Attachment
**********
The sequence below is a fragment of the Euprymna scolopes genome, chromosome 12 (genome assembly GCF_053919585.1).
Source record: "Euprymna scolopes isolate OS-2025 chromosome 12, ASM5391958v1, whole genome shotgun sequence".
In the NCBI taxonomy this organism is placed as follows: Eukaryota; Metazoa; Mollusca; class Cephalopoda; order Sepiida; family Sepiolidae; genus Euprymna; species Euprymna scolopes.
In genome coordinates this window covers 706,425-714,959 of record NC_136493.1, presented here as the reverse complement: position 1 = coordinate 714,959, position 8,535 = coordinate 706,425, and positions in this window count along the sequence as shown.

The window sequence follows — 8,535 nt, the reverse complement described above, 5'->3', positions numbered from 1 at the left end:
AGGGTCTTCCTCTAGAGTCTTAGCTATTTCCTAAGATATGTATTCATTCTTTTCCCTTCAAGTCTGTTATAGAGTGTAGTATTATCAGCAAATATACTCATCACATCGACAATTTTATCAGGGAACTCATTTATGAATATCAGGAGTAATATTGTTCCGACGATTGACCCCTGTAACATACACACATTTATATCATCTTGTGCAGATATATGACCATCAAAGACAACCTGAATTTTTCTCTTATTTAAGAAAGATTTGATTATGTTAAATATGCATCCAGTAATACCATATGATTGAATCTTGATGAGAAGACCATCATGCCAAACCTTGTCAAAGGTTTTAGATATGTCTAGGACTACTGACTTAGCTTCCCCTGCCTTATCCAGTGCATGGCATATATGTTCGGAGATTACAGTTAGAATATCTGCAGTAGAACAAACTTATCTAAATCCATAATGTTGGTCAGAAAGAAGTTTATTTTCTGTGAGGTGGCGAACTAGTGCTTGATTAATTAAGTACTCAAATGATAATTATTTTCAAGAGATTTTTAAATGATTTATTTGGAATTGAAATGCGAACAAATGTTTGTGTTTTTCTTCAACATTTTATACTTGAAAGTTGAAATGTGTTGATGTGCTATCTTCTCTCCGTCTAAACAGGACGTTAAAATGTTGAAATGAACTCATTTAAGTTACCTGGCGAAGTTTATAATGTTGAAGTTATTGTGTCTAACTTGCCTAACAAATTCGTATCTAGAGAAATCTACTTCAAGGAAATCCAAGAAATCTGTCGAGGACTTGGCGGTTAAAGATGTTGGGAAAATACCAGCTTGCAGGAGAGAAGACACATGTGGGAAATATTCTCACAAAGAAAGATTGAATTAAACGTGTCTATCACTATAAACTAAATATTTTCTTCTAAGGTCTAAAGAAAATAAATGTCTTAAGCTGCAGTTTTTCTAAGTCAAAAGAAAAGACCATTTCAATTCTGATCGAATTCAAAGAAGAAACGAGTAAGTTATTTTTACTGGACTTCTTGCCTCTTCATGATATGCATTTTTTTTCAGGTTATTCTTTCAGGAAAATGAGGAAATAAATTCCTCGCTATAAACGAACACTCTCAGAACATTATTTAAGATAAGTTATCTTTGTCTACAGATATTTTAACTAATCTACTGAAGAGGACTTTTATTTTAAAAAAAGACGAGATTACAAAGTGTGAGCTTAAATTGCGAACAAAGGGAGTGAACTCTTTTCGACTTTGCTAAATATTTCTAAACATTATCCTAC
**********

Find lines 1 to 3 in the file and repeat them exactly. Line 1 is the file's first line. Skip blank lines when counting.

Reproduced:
The sequence below is a fragment of the Euprymna scolopes genome, chromosome 12 (genome assembly GCF_053919585.1).
Source record: "Euprymna scolopes isolate OS-2025 chromosome 12, ASM5391958v1, whole genome shotgun sequence".
In the NCBI taxonomy this organism is placed as follows: Eukaryota; Metazoa; Mollusca; class Cephalopoda; order Sepiida; family Sepiolidae; genus Euprymna; species Euprymna scolopes.